If you learn a foreign language, you will inevitably be out of your depth from time to time. There will always – and I say, always – be an unknown word, a complex sentence, a cryptic paragraph or an impossible listening, no matter how advanced in your studies you are. When you’re a language student, you quickly learn to accept this reality. You don’t lose sight of your terminal goal (=learning) because you stumbled along the way. You just move on.
6. You make peace with your own mistakes.
At school / college, getting things wrong usually means getting a lower score. So you’re constantly encouraged to show teachers how much you’ve learned and not making mistakes is the best way to do it. Then you graduate, find yourself a job and continue to avoid making mistakes at all costs. After all, a big blunder can cost you your job or even destroy your career. When you learn a foreign language, however, you quickly realize two things. First, no mistakes, no learning. Period. Second, it’s not the end of the world if you get something wrong – your interlocutor will probably understand you anyway. And you can always rephrase, ask for help or even resort to mimicry. To thrive in modern society, as I said in item 3, you have to be willing to get things wrong before you get them right. Language learning can show you how.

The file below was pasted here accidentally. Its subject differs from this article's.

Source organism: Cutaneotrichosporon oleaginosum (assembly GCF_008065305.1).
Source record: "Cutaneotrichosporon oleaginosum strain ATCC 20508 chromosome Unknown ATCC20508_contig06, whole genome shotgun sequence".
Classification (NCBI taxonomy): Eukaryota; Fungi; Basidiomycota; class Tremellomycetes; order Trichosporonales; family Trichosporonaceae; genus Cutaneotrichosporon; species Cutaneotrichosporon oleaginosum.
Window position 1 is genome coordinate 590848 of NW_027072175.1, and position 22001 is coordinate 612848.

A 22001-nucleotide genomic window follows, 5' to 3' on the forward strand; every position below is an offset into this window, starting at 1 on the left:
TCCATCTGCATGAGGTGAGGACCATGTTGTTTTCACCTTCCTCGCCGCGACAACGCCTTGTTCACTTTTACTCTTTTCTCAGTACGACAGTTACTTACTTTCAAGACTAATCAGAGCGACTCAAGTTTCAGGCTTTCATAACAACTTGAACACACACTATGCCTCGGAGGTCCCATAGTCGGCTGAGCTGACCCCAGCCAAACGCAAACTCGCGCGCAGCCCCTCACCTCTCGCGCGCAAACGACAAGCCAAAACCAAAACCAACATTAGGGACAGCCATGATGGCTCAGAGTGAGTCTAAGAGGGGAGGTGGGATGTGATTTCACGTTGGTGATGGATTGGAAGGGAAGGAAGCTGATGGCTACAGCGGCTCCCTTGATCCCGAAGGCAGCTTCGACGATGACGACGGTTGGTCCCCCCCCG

7. You realize learning takes passion.
Perhaps the single greatest benefit I derived from learning a foreign language was realizing that if you truly like something, you’ll manage to learn it somehow, even if the odds are against you. And trust me – I’m not speaking for myself only. I have been in the business of teaching English as a foreign language since 1990 and I have it seen it happen time and time again to a very wide range of students: younger, older, senior citizens, housewives, young professionals, top executives, dyslexics, hearing /visually impaired students. Nine times out of ten, those whose succeeded had one thing in common: genuine interest in the language.
Thank you for reading.